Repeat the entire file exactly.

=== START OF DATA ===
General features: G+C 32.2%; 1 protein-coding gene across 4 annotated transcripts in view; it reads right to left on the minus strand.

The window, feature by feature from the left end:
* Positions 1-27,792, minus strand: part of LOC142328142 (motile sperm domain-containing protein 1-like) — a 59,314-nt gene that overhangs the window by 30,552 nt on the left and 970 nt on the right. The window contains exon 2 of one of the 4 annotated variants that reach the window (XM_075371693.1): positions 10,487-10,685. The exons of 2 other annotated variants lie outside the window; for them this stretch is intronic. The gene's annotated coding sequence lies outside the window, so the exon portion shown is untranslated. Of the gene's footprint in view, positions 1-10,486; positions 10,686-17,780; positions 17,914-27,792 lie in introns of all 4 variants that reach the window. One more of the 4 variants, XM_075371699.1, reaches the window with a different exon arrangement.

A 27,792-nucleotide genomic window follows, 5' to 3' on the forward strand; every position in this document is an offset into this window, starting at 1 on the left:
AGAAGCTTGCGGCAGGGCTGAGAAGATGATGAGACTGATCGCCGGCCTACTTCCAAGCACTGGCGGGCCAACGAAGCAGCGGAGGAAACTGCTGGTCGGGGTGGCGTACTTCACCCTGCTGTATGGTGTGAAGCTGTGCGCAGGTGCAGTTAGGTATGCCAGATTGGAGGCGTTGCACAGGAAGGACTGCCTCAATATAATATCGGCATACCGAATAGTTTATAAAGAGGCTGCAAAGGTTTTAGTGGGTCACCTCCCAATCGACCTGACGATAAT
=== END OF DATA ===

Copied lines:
General features: G+C 32.2%; 1 protein-coding gene across 4 annotated transcripts in view; it reads right to left on the minus strand.

The window, feature by feature from the left end:
* Positions 1-27,792, minus strand: part of LOC142328142 (motile sperm domain-containing protein 1-like) — a 59,314-nt gene that overhangs the window by 30,552 nt on the left and 970 nt on the right. The window contains exon 2 of one of the 4 annotated variants that reach the window (XM_075371693.1): positions 10,487-10,685. The exons of 2 other annotated variants lie outside the window; for them this stretch is intronic. The gene's annotated coding sequence lies outside the window, so the exon portion shown is untranslated. Of the gene's footprint in view, positions 1-10,486; positions 10,686-17,780; positions 17,914-27,792 lie in introns of all 4 variants that reach the window. One more of the 4 variants, XM_075371699.1, reaches the window with a different exon arrangement.

A 27,792-nucleotide genomic window follows, 5' to 3' on the forward strand; every position in this document is an offset into this window, starting at 1 on the left:
AGAAGCTTGCGGCAGGGCTGAGAAGATGATGAGACTGATCGCCGGCCTACTTCCAAGCACTGGCGGGCCAACGAAGCAGCGGAGGAAACTGCTGGTCGGGGTGGCGTACTTCACCCTGCTGTATGGTGTGAAGCTGTGCGCAGGTGCAGTTAGGTATGCCAGATTGGAGGCGTTGCACAGGAAGGACTGCCTCAATATAATATCGGCATACCGAATAGTTTATAAAGAGGCTGCAAAGGTTTTAGTGGGTCACCTCCCAATCGACCTGACGATAAT